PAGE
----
2011 was one of my favorite years in movies that I can remember, and it was filled with some great years for both director of Drive, Nicolas Winding Refn and arguably the hottest new face in Hollywood the past two years Tom Hardy. Bronson is a film featuring them both, and helped bring these two faces into the light so they could reach the status they have today.
Hardy plays Charles Bronson, Britain’s most dangerous and notorious prisoner. Bronson longs to be a famous and recognized face, and after being arrested and put in jail for seven years for robbing a post office, he becomes so by being wreckless and careless, assaulting prisoners and prison guards alike. Bronson is released for a short period of time, where he starts a bare-knuckle boxing career, but he lasts only 60 odd days before being thrown back in, where he continues his past behavior.
Bronson is one of the simplest movies I will probably ever have to summarize and try to explain. This is all you need to know: Tom Hardy plays a violent, deranged prisoner. That is literally all there is to it. The presentation is really cool, with Hardy narrating his own story in front of a fictional audience on center stage of a fictional theater, his story is his own theater production. He doesn’t explain why he does what he does, and I don’t think we need to know. The most fascinating thing about the movie is trying to understand this character that Hardy brings to the screen.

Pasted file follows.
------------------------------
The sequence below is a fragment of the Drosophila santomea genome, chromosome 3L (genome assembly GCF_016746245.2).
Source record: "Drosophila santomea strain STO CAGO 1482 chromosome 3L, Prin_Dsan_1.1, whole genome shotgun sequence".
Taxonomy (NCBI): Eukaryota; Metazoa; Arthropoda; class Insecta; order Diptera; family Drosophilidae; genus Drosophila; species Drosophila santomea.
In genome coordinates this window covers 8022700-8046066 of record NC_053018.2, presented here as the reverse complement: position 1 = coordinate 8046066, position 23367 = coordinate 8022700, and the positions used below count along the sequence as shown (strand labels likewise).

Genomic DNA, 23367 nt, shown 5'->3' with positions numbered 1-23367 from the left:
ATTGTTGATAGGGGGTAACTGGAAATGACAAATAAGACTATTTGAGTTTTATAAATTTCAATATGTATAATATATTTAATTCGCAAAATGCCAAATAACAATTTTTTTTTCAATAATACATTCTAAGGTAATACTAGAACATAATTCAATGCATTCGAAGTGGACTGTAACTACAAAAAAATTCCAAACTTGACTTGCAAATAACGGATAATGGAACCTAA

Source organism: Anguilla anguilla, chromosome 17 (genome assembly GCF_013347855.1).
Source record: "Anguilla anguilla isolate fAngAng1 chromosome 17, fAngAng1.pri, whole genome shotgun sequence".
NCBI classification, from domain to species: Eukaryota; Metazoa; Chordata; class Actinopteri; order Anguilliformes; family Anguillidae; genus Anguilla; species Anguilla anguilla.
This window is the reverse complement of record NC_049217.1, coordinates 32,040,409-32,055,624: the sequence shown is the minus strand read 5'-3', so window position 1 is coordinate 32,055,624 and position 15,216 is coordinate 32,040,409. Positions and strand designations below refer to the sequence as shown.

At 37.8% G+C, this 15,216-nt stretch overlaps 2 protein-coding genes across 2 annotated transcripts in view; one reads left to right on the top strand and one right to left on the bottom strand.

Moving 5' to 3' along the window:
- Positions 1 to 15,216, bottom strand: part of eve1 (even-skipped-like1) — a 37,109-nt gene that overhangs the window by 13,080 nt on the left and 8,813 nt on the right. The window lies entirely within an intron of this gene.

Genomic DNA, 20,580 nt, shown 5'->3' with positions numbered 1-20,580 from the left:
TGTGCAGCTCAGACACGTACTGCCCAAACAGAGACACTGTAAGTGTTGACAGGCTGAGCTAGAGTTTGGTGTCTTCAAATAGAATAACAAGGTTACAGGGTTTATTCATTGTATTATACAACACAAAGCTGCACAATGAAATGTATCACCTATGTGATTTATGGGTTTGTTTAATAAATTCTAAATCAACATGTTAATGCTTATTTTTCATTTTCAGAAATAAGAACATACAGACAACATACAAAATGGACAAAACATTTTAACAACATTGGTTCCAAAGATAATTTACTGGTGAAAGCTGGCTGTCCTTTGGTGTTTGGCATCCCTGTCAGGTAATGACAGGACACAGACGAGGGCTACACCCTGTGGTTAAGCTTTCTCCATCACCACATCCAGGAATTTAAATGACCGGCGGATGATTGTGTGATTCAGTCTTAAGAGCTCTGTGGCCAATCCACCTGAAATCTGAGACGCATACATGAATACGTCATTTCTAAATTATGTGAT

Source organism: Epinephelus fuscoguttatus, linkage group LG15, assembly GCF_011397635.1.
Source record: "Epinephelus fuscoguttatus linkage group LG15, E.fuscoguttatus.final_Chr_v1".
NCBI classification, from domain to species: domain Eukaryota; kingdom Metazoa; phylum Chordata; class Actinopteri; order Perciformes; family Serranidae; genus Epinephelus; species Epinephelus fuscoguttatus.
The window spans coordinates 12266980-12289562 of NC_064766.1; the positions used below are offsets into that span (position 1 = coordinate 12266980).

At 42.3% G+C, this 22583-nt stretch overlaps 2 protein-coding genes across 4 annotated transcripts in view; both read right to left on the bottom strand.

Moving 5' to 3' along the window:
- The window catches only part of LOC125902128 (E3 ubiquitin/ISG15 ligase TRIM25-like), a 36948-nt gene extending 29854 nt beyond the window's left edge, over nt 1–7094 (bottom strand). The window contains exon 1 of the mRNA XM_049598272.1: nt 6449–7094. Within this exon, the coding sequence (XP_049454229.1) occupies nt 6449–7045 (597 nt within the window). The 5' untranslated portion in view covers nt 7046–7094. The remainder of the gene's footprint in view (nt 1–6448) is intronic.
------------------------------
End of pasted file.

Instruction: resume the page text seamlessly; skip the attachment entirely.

If you needed more than Inception, Tinker Tailor Soldier Spy, and Warrior to see the potential and power of Hardy’s acting, than you will be impressed with this performance. In something of a Daniel Day-Lewis manner, Hardy embodies this strange criminal mind. He is scary good at giving us good and scary. The narration peppered with laughter and empty stares is haunting and more intimidating than his strong, muscular build.
The film itself has “cult classic” capabilities, but not much more than that. There isn’t any rhyme or reason to anything that takes place over the course of the 92 minute film, and although it was intentional, the complete lack of character development is hard to take in. Hardy is the only saving grace of a film based on a true story that I would honestly much rather just read about than watch this film again.
2/4 – Despite a marquee performance from Tom Hardy, Bronson, the story of Britain’s most violent prisoner, is about as exciting as an actual day in prison.